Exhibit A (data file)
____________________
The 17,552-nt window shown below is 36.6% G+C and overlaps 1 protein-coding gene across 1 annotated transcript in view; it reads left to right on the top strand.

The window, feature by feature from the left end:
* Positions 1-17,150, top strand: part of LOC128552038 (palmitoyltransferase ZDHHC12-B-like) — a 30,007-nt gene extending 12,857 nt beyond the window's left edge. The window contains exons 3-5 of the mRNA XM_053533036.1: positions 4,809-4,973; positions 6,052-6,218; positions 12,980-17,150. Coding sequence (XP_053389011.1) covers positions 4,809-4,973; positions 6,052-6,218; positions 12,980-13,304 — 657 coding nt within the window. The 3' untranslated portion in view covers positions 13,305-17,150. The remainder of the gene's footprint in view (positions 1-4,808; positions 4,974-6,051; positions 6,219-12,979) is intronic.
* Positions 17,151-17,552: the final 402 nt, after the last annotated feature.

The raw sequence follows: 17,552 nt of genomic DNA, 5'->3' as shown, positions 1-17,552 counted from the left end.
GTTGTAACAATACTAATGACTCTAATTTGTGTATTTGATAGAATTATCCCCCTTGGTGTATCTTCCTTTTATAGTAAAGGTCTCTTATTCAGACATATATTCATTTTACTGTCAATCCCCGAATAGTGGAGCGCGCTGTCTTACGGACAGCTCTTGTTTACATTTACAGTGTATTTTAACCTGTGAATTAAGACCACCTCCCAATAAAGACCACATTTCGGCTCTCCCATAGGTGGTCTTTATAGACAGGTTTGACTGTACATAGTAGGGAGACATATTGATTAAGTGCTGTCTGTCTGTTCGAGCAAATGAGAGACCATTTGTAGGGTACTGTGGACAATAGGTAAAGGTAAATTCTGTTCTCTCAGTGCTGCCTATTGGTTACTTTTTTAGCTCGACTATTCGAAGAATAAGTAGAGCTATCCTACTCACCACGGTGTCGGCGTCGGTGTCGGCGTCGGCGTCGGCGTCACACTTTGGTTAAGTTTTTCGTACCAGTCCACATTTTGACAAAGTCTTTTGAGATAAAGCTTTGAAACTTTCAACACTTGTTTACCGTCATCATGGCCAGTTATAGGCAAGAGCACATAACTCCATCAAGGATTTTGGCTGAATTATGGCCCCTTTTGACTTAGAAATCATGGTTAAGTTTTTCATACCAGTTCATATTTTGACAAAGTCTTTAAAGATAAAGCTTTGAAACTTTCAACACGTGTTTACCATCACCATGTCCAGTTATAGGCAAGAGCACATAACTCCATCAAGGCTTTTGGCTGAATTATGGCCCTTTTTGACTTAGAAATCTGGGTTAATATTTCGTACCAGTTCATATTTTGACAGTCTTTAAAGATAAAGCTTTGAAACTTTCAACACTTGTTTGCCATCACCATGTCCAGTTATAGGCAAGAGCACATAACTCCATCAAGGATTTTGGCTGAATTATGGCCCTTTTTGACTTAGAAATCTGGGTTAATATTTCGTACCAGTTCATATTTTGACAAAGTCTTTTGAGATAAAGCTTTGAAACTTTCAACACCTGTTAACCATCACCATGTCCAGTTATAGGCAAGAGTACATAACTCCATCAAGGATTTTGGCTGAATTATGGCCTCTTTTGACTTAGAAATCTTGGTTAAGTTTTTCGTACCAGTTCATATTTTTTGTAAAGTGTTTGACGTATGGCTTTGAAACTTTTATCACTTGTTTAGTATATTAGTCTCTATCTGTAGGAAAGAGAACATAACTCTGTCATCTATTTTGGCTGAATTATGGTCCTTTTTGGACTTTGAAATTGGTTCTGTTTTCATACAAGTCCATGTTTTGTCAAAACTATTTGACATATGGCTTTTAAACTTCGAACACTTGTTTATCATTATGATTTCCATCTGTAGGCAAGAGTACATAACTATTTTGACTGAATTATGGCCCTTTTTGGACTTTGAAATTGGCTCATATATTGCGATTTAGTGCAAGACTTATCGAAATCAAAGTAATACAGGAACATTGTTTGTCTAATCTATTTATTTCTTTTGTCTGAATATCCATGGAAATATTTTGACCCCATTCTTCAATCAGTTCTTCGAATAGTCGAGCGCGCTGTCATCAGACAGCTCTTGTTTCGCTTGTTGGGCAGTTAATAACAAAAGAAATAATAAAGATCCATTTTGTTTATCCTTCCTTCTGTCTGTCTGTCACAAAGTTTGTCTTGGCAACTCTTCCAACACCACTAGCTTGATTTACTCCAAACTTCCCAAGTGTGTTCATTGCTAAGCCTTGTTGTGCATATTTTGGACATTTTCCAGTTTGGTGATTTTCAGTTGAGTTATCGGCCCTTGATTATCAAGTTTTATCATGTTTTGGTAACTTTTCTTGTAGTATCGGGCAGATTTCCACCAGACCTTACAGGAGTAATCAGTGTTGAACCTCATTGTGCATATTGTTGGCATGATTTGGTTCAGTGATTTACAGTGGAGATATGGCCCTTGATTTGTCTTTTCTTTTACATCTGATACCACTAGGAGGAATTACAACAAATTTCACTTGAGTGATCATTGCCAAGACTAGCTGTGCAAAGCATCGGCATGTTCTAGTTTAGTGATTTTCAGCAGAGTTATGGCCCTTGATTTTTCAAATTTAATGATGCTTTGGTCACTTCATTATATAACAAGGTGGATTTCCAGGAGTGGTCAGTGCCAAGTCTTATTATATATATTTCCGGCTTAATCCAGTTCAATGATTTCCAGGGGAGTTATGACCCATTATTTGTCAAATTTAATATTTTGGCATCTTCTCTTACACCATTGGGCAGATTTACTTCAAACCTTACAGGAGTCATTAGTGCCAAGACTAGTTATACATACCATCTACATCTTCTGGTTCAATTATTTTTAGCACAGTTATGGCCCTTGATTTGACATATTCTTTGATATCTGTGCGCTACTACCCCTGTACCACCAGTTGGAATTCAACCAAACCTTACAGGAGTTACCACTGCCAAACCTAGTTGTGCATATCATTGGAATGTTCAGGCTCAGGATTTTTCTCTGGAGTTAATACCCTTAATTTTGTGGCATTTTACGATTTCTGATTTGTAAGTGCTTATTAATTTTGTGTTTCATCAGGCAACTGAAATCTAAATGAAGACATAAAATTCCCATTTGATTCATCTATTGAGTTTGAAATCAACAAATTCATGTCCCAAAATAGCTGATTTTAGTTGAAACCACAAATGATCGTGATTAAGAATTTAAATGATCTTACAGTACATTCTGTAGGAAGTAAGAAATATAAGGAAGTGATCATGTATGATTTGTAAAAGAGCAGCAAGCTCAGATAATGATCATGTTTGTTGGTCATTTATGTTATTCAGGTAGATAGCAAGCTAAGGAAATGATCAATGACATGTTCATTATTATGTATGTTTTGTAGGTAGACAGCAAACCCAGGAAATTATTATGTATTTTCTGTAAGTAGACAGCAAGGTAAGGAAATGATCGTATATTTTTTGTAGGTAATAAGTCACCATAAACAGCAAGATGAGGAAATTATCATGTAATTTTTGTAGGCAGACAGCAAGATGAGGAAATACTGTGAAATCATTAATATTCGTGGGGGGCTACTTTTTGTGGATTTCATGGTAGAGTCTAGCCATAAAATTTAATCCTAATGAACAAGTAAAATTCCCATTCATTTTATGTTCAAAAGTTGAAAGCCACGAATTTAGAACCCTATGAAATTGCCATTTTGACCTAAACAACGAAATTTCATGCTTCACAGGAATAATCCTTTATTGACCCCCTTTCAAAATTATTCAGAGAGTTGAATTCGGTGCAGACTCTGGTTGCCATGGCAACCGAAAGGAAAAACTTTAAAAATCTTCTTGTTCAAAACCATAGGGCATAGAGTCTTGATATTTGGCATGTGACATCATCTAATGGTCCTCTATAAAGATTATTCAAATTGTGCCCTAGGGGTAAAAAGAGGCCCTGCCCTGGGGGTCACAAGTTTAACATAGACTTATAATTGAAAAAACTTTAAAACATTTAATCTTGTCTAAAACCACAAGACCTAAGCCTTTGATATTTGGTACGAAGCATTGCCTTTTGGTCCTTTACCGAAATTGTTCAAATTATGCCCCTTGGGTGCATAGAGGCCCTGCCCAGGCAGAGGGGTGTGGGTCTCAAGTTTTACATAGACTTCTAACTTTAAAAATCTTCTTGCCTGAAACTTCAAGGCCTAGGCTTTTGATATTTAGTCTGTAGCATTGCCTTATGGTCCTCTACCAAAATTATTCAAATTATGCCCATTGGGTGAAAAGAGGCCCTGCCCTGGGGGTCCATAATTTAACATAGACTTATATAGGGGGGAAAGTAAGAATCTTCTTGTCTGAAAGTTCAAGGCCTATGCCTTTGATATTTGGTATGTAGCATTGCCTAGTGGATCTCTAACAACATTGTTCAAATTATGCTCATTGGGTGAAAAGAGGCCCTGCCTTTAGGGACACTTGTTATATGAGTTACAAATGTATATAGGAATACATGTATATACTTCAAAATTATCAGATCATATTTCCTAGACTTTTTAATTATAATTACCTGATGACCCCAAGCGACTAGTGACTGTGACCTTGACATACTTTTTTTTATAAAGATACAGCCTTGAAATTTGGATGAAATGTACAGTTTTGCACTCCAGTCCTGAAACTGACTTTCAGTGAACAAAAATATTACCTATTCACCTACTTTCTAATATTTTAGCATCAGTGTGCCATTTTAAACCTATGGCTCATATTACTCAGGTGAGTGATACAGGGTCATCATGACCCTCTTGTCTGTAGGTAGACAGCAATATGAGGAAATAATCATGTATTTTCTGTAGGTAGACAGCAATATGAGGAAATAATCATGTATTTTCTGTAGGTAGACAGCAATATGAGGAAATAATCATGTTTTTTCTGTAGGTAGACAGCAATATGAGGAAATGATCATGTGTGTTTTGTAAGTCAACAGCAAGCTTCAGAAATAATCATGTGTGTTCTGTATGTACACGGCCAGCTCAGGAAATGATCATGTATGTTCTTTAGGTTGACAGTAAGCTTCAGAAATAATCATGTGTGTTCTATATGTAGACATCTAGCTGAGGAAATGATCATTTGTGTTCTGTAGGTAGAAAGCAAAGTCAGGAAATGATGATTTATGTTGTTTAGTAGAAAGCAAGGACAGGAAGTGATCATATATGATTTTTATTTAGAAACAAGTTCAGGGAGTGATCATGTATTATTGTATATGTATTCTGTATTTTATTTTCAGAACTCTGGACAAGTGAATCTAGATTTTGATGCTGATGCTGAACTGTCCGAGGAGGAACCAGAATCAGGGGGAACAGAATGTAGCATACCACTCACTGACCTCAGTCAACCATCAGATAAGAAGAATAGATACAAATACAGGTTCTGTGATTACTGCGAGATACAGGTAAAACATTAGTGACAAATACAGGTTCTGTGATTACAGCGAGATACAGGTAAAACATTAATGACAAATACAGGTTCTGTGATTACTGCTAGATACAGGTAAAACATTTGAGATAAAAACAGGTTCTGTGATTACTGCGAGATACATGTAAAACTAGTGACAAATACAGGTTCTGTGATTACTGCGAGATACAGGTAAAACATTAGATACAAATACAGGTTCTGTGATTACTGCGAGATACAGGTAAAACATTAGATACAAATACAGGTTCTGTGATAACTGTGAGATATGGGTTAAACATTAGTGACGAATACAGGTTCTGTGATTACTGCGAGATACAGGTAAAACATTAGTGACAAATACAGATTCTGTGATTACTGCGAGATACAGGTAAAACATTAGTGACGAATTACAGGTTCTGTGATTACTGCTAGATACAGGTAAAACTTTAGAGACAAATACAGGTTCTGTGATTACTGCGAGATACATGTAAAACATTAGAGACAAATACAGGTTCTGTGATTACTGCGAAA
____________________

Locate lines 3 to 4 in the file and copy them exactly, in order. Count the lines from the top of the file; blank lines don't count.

* Positions 1-17,150, top strand: part of LOC128552038 (palmitoyltransferase ZDHHC12-B-like) — a 30,007-nt gene extending 12,857 nt beyond the window's left edge. The window contains exons 3-5 of the mRNA XM_053533036.1: positions 4,809-4,973; positions 6,052-6,218; positions 12,980-17,150. Coding sequence (XP_053389011.1) covers positions 4,809-4,973; positions 6,052-6,218; positions 12,980-13,304 — 657 coding nt within the window. The 3' untranslated portion in view covers positions 13,305-17,150. The remainder of the gene's footprint in view (positions 1-4,808; positions 4,974-6,051; positions 6,219-12,979) is intronic.
* Positions 17,151-17,552: the final 402 nt, after the last annotated feature.